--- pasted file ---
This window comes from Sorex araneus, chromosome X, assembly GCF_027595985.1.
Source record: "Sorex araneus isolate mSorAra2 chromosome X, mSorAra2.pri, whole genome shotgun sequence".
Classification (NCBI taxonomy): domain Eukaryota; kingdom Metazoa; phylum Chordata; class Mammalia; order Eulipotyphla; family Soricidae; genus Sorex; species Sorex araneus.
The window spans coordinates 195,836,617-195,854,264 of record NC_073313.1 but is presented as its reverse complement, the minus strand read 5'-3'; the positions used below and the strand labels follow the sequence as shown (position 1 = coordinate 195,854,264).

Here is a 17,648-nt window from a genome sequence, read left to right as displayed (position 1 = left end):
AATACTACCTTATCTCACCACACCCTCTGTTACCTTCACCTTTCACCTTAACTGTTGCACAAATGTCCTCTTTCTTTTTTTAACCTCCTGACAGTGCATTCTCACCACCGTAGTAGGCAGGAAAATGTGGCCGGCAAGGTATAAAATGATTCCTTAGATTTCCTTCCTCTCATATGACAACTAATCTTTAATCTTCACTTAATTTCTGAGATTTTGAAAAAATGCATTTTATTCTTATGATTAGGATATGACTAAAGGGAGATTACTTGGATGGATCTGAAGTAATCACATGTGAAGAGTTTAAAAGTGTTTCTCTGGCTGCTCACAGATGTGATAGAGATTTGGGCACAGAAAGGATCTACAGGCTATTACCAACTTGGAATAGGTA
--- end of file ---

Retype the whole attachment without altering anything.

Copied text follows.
This window comes from Sorex araneus, chromosome X, assembly GCF_027595985.1.
Source record: "Sorex araneus isolate mSorAra2 chromosome X, mSorAra2.pri, whole genome shotgun sequence".
Classification (NCBI taxonomy): domain Eukaryota; kingdom Metazoa; phylum Chordata; class Mammalia; order Eulipotyphla; family Soricidae; genus Sorex; species Sorex araneus.
The window spans coordinates 195,836,617-195,854,264 of record NC_073313.1 but is presented as its reverse complement, the minus strand read 5'-3'; the positions used below and the strand labels follow the sequence as shown (position 1 = coordinate 195,854,264).

Here is a 17,648-nt window from a genome sequence, read left to right as displayed (position 1 = left end):
AATACTACCTTATCTCACCACACCCTCTGTTACCTTCACCTTTCACCTTAACTGTTGCACAAATGTCCTCTTTCTTTTTTTAACCTCCTGACAGTGCATTCTCACCACCGTAGTAGGCAGGAAAATGTGGCCGGCAAGGTATAAAATGATTCCTTAGATTTCCTTCCTCTCATATGACAACTAATCTTTAATCTTCACTTAATTTCTGAGATTTTGAAAAAATGCATTTTATTCTTATGATTAGGATATGACTAAAGGGAGATTACTTGGATGGATCTGAAGTAATCACATGTGAAGAGTTTAAAAGTGTTTCTCTGGCTGCTCACAGATGTGATAGAGATTTGGGCACAGAAAGGATCTACAGGCTATTACCAACTTGGAATAGGTA